“Seymour Stein” by Belle and Sebastian

Belle and Sebastian is not a musical duo but rather a band which, when this track (“Seymour Stein”) was dropped on 7 September 1998, was eight members’ deep, with none of the participants being named “Belle” or “Sebastian”. 

You can view the lyrics, alternate interprations and sheet music for Belle and Sebastian's Seymour Stein at Lyrics.org.

The group’s stage name was ultimately derived from a 1968 French novel titled Belle et Sébastien. And interestingly five of the bandmates who participated on Seymour Stein – Stuart Murdoch (frontman), Stevie Jackson (guitarist), Sarah Martin (violinist), Chris Geddes (keyboardist) and Richard Colburn (drummer) – are still down with Belle and Sebastian to this day. 

Back when this song came out, they were joined by trumpeter Mick Cooke, cellist/vocalist Isobel Campbell and bassist Stuart David.

To note, it is Stevie Jackson who serves as the lead vocalist on this track. And it is derived from the band’s third LP, “The Boy with the Arab Strap”, which managed to peak at number 12 on the UK Albums Chart.

The aforementioned members of Belle and Sebastian – Murdoch, Jackson, Martin, Geddes, Colburn, Cooke, Campbell and David – are credited with writing this song alongside Roy Moller, and its producer is Tony Doogan.

Who was Seymour Stein?

Seymour Stein (1942-2023) was a music industry mogul who passed away, at the age 80, just a couple of days prior to the writing of this post. He was one of the two co-founders of Sire Records, a label that went on to sign some of the biggest names in the game such as Blondie, Boney M, Madonna, Fleetwood Mac, The Smiths (with Johnny Marr being namedropped in this song) and many others.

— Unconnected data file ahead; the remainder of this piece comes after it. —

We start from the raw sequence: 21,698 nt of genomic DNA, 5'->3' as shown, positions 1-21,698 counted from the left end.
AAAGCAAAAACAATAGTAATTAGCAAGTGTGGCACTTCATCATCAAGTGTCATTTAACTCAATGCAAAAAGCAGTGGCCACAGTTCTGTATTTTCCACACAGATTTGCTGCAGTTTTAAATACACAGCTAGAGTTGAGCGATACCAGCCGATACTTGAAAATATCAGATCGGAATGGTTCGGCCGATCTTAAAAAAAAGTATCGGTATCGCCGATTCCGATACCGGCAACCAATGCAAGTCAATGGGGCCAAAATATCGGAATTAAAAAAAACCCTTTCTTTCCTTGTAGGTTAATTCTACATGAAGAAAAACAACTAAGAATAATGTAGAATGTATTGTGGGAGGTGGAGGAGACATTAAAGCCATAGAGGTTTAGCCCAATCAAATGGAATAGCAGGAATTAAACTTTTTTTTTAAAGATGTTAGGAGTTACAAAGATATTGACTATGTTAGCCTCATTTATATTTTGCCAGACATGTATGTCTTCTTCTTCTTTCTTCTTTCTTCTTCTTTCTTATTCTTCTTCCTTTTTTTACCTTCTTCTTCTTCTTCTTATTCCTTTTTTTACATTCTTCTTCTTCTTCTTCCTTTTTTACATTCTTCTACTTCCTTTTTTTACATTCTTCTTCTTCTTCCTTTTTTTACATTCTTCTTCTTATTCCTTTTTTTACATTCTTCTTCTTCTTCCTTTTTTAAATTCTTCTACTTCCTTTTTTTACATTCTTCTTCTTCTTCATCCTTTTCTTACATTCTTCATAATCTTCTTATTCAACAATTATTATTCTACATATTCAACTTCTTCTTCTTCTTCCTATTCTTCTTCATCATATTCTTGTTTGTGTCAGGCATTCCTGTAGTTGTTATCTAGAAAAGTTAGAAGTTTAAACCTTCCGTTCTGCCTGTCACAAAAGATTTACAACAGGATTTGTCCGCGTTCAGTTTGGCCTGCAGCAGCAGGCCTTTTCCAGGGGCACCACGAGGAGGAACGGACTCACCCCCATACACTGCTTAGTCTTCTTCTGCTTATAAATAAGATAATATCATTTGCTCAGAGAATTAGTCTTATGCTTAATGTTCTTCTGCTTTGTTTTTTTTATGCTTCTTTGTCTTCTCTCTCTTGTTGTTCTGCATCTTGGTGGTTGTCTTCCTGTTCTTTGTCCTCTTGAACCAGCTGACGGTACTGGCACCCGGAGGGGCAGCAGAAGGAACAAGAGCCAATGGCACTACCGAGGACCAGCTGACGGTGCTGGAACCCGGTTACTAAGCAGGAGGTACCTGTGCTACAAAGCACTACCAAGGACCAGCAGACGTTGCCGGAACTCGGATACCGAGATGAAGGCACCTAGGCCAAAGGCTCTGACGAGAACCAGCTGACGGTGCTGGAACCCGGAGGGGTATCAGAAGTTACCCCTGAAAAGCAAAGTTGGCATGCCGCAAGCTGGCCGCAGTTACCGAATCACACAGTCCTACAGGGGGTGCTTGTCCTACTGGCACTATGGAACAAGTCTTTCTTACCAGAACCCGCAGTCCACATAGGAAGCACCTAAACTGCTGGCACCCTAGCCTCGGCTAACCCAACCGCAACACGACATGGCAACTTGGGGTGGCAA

And as the story goes, Stein went about personally meeting with Belle and Sebastian, in their homeland of Scotland, in an attempt to sign the band.

As for Belle and Sebastian, they aren’t exactly what we would refer to as household names as far as the music industry is concerned, though they have experienced notable success, even into the 2020s. But sometimes when you see artists like this that aren’t really that famous, it may be because they made a conscientious choice to tone things down a bit.

Stein’s Unsuccessful Attempt to Sign Belle and Sebastian

So to make a long story short, Seymour Stein tried to allure the band with visions of the grandeur they could achieve under his label. His pitch included “promise of fame [and] fortune” in the United States, i.e. the biggest music market on Earth.

But what can also be gleaned from the lyrics is, once again, the vocalist not being on it like that. Yes, as presented from the onset he may be lonely and depressed, i.e. in a vulnerable state. But his “thoughts are far away”, seemingly not on the allure of L.A. and New York but rather being centered on humbler aspirations, such as locking down a “north country girl”.

So this narrative is in fact actually biographical to Belle and Sebastian’s history. Their first album, 1996’s “Tigermilk”, was issued through an obscure label known as Electric Honey. But upon its release, according to Stuart David they were wined and dined by Seymour Stein himself, who flew over to Scotland in an attempt to get them to sign with Sire. 

But as the end of this song strongly implies, they turned the offer down.  And once again going back to David’s telling, they did so because it was as if Stein’s pitch was too opulent for their tastes.

“Seymour Stein, I’ve been lonely
Caught a glimpse of someone’s face
It were mine and I’d been crying”

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